Eighty years ago this month, on Sunday night, Feb. 27, 1938, a light rain began to fall in Los Angeles, a welcome shower in a long dry stretch. But relief turned to shock over the next few days, as two monster storms hit the area, causing the Los Angeles River to overflow its banks in every direction. By Friday, Mar. 4, the Flood of 1938 had inundated one-third of L.A., claimed an estimated 100 lives and destroyed 5,600 homes. Damage was estimated at $70 million, or $1.2 billion in today’s dollars. The public, having also experienced major floods in 1914 and 1934, demanded better flood control, leading to the decision to encase virtually all of the 52-mile L.A. river in concrete. The project, which took 20 years to complete, has protected lives and property by turning the open, untamed river into an off-limits, man-made channel for water to flow directly to the ocean.
Fast forward to today. On Jan. 20, the City of Los Angeles Bureau of Engineering (BOE) held a “community site tour” of riverfront land in the G2 parcel in Cypress Park, also known as Taylor Yard. The parcel, a 42-acre former train yard purchased by the City in 2017, is the linchpin in a long-term effort to revitalize the river. If all goes according to plan, G2 will become a park along an 11-mile continuous ribbon of riverside public space stretching from Griffith Park to downtown L.A.
On the tour, people were allowed to stroll along a gritty, yet stunningly scenic and peaceful path between the train tracks and the river’s edge. At checkpoints along the way, engineers, urban planners and environmentalists explained the river restoration plans, which – it should be noted – do not presume pulling out all the concrete.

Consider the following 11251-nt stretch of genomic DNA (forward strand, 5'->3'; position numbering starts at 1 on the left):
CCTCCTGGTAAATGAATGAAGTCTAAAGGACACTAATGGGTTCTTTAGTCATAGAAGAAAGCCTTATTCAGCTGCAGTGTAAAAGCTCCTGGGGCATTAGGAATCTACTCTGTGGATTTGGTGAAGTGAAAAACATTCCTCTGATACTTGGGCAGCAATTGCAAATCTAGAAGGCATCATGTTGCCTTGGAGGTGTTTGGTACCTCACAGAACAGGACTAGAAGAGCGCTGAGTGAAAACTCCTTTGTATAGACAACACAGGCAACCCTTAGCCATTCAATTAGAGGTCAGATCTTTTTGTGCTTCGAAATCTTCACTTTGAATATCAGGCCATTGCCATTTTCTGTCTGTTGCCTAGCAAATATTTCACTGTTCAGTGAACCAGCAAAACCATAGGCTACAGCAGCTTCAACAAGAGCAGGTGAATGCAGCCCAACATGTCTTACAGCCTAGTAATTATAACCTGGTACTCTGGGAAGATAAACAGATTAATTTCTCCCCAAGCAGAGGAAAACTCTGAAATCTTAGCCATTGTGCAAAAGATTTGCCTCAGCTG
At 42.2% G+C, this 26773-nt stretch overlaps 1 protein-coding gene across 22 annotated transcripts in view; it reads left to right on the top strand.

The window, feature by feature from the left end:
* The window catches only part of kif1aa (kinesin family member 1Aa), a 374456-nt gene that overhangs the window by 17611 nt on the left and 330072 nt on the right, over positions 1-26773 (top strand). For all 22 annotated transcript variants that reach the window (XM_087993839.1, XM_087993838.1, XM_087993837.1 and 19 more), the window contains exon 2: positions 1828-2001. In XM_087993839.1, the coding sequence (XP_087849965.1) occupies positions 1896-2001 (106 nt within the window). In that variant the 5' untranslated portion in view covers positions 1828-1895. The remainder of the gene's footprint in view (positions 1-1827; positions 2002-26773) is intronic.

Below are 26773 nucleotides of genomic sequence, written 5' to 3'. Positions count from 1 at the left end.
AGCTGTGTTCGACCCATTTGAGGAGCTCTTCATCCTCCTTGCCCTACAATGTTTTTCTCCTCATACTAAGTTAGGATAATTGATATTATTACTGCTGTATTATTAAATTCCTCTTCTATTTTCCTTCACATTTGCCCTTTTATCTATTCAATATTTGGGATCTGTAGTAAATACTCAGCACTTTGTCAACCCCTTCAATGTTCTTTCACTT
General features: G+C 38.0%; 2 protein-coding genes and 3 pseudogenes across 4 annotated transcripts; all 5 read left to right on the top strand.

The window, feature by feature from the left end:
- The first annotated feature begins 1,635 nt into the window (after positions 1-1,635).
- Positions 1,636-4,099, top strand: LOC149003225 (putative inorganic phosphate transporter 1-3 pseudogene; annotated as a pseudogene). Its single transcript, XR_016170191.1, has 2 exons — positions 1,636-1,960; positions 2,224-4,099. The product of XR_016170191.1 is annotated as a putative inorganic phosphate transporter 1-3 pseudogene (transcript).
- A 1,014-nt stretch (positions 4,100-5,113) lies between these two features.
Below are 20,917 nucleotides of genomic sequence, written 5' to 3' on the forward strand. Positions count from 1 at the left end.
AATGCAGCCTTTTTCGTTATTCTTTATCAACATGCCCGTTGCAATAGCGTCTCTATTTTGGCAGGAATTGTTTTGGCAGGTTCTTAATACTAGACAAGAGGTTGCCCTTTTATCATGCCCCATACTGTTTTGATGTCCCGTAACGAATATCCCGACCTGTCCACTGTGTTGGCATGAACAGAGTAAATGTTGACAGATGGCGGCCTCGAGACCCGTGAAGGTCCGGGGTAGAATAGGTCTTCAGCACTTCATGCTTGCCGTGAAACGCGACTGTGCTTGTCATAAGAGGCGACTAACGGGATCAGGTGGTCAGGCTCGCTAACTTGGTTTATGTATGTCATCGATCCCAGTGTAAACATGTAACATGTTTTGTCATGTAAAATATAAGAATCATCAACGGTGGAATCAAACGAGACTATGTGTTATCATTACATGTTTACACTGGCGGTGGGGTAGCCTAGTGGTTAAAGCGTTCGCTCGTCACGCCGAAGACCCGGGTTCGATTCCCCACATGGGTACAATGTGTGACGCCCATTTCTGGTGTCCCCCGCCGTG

Safety is still paramount, said Mary Nemick, spokesperson for the BOE, adding that a guiding principle in the river plans is that changes must provide at least as much flood control as is currently the case. Ways to do that with less concrete may include widening and deepening the river, terracing its banks and restoring wetlands and other natural features. It is also possible to beautify the riverside without removing concrete. The point is that drastic, thorough concrete channeling of the river is no longer the only way to protect against flooding. Other techniques can help do the job, and in the process, give the river back to people and nature.
Ground zero in that effort will be Northeast L.A., at the G2 parcel. The tour on Jan. 20 was a prelude to a public meeting on Jan. 24 at the Sotomayor
Learning Academies in Glassell Park, hosted by BOE and other community partners. The meeting was the first in what is to be a series of meetings to explain the City’s plans and solicit public feedback. The meeting was basically a design workshop to explore ideas for a G2 River Park site. Among the options considered: Will the park be a preserve for natural habitats and wetlands, with a focus on landscape and strolling, or a vibrant river walkway with recreational and performance spaces? Or both? What kind of public art and educational facilities, if any, will be included?
The Elephant in the Room
Those and other questions will be raised and answered over time.
Meanwhile, property values in Cypress Park, Elysian Valley (the community across the river from G2) and Glassell Park are soaring, partly in anticipation of the river re-development. This raises a different set of questions: In the end, will the generally lower income and Latino residents of those communities benefit from a repurposed river? Or will they mainly suffer the downsides: gentrification and displacement, even fewer affordable housing options and loss of jobs that could come with the loss of industrial land?
A major report that allowed the City’s river plan to move ahead, published in 2015 by the U.S. Army Corps of Engineers, downplayed those questions, saying there wasn’t enough evidence to address them. But social problems are like floods. If they’re not addressed in advance, they only get worse.